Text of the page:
It broke my heart, to see the clip of her choking back tears as she sat in the back bench yesterday, one of her colleagues who had also resigned with her telling her that her deceased father would have been proud of her. I now know that she put so much of herself into being PM. It was ripped away so suddenly, and the disappointment must be crushing. I can only hope that she knows that there are many people in Australia who are proud of her too. I know I am.
Julia Gillard is strong. In the face of hatred from a portion of the population (and some of her own party), she went to work each day with a smile on her face, confidence in her gait and an untrembling voice. What kind of person could endure such vitriol and not even crack, not even one sliver, for three full years? The same person who was occasionally called unfeeling for this same stoic strength. Gillard wasn’t unfeeling. Her feelings just weren’t worn on her sleeve, and she has taught us that this is okay.
Gillard knew how hard she was working, but she was often viewed quite negatively – and still she refused to let it get to her. She faced criticism for several things, but I now think they are unfounded. Her refusal to go into much detail about her private life? Inconsequential. Many people would be the same. There has to be a job/life barrier, especially if you are in the public eye, and especially if, like Gillard, you devote such long hours to your job.
Some people would say she was boring. But as Gillard herself said, she was there to run the country and make tough decisions, not to be a well-liked member of a TV show. I also think this is grossly unfair. Looking back, Gillard was perfectly friendly, dignified and warm and caring. She was passionate in her speeches and clearly had a great sense of humour. She could balance this with well-thought out, intelligent stances and a thoughtful nature. She was good at negotiation and listening to people. She was also down to earth and jovial. Gillard did have charisma; it was just not the kind people were used to seeing. They weren’t used to seeing a woman who was so devoted to her job that she didn’t see appearing on copious amounts of talks shows and developing her own personal brand for the media as hugely important. Instead, she was driven, a doer – someone ready to push for change in a country that it is evident she genuinely cared about.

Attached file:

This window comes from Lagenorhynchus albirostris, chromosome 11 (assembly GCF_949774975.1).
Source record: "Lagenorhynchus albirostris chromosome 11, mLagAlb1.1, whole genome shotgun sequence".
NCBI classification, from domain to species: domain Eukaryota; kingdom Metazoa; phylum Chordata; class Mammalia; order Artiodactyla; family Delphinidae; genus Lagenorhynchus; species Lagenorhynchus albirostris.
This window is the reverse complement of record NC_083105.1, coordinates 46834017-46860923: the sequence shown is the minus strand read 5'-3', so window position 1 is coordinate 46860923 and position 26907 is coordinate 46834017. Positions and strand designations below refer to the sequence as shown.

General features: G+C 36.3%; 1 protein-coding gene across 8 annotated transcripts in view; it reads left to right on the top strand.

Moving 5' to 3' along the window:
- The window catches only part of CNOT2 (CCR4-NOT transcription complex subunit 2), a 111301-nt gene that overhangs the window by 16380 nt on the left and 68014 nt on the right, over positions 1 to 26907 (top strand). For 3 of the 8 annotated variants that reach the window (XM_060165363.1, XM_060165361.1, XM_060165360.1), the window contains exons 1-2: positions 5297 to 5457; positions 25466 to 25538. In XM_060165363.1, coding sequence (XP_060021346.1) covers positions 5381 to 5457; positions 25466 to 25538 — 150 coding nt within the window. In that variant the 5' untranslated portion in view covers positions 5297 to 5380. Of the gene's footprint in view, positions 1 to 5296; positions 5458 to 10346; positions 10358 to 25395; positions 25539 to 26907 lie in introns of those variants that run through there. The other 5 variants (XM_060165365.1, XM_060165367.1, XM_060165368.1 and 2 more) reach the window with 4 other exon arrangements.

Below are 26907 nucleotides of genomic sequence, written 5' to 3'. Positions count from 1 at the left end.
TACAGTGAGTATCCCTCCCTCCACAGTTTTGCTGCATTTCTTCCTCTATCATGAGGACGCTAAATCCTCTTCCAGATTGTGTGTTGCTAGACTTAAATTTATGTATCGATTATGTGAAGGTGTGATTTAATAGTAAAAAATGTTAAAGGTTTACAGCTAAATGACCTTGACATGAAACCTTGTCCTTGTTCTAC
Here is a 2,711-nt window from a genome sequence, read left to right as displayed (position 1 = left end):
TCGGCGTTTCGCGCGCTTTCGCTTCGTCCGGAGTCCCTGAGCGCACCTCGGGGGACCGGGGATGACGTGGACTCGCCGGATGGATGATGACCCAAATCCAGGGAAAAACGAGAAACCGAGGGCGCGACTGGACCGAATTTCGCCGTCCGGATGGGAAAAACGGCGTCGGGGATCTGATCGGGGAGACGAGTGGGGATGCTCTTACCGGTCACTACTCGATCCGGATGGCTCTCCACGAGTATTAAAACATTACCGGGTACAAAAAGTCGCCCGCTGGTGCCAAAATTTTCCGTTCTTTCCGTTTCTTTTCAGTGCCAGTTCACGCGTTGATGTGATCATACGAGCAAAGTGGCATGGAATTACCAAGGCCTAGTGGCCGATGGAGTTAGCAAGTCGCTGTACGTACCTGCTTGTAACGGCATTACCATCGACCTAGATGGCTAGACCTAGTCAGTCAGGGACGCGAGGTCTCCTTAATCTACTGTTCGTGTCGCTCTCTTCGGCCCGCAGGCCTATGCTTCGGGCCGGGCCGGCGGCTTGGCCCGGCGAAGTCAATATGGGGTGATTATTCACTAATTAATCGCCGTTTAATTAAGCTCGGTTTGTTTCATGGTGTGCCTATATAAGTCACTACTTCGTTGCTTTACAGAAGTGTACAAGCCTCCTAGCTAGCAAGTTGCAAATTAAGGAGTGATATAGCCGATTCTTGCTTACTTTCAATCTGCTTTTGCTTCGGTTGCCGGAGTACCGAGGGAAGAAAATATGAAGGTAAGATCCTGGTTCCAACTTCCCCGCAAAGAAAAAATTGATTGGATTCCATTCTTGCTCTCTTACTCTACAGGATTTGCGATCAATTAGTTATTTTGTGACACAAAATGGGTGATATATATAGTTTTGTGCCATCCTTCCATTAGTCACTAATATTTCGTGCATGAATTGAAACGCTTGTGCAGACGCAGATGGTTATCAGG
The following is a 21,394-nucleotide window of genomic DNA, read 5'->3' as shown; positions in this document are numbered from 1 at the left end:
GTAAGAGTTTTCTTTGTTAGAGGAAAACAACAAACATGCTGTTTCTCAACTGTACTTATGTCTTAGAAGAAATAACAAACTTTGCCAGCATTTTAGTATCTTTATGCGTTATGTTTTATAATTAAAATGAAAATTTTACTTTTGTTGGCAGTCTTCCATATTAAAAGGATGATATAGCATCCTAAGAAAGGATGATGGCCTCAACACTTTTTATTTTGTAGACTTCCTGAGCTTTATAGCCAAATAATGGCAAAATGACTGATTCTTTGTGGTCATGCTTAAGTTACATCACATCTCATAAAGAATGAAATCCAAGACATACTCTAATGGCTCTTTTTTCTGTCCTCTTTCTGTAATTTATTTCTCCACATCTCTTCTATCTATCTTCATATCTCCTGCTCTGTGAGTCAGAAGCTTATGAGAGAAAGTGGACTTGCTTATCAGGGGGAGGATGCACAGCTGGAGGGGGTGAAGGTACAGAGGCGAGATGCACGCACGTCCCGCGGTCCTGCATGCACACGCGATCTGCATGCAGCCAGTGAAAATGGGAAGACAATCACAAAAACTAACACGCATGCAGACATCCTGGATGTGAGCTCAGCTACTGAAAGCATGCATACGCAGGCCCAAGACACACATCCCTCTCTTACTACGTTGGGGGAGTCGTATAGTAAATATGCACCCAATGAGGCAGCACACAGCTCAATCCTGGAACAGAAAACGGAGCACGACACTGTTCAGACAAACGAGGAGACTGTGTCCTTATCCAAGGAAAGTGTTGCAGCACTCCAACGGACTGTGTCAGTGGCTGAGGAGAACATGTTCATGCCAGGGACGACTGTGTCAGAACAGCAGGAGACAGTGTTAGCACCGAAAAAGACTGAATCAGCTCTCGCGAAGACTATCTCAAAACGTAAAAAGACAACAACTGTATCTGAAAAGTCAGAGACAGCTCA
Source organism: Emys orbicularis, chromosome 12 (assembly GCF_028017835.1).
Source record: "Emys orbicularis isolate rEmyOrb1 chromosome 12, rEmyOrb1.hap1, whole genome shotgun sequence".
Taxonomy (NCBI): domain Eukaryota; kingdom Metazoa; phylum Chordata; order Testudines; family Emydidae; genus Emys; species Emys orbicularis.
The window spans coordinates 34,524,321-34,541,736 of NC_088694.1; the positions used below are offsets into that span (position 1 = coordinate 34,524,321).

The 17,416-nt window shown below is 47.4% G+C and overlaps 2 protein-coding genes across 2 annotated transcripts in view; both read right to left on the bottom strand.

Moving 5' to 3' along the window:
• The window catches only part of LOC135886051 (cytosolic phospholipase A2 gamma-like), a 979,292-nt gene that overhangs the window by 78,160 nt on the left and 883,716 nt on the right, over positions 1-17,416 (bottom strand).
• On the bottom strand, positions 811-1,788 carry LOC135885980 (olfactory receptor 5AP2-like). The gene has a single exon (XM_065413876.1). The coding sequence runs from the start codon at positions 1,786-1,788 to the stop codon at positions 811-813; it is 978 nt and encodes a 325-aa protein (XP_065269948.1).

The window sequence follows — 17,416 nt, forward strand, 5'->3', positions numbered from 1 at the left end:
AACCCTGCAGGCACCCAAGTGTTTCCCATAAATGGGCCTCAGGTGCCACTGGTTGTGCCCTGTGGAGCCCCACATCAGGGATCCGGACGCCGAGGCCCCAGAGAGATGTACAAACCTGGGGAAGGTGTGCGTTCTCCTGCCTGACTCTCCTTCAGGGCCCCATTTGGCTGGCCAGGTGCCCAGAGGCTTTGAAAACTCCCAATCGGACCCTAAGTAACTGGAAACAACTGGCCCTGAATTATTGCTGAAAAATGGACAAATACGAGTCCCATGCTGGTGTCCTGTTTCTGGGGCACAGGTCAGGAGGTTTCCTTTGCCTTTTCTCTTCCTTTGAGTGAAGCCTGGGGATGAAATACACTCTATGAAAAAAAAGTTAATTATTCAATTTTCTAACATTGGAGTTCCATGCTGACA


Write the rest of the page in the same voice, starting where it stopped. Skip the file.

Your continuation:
I had once decided that Gillard was oblivious to how people saw her, and used this for further proof in my head of she was naive and ill-suited to the task. I now know that much of this was propagated by the media; there were plenty of people who liked her. I also know that she was not oblivious to the more unsavoury aspects of people’s opinions. She knew, and she faced it. And in terms of the ‘gender wars’, she was damned if she did and damned if she didn’t. If she asked that people would look past her gender, which was clearly not the most important thing, she was playing the gender card. And if she ignored the obviously sexist pokes at her then she was allowing them to deride her. She couldn’t win, but Gillard fought valiantly. Win, I believe, she did, with every attempt she made.
With my new eyes, I watched footage of Gillard greeting and answering questions from school kids, as well as members of the public, and I saw that she was as sincere as they come. I saw the crinkles in the corners of her eyes and the way her face lit up. I believe her when she says that she loves to hear other people’s stories. Also, some people have used the fact that she does not have children against her. Gillard said she had never felt called to have kids. Why do we have to make this a negative thing? Why is it even important? As well, let’s not forget that where she could have put time into caring and looking after her own children, she put that time and effort into the children of Australia.
It upsets me that Julia Gillard had to resign this way. I am crushed that she had to go at all. It must be horrible for her. But she has left a legacy. She has shown us the power of courage. The power of dignity, of single-mindedness, determination, self belief, humbleness, passion, a warm heart, ambition, kindness, hard work. Bravery in the face of contempt from some. She was always so gracious. I wish I’d known all this while she was still PM. But perhaps, just as I and a few of my friends have done, people will take her stepping down as a time to see finally, clearly, just what she has done for us. She said in her last speech that she knew it would be easier for the next woman to be prime minister, and that she was proud of that. I know that just like me, there are girls all across the nation who, if not aiming for prime minister, are aiming for something great; and that they hold Gillard’s example close to their hearts.
Thank you, Julia Gillard, for being the Prime Minister that you were.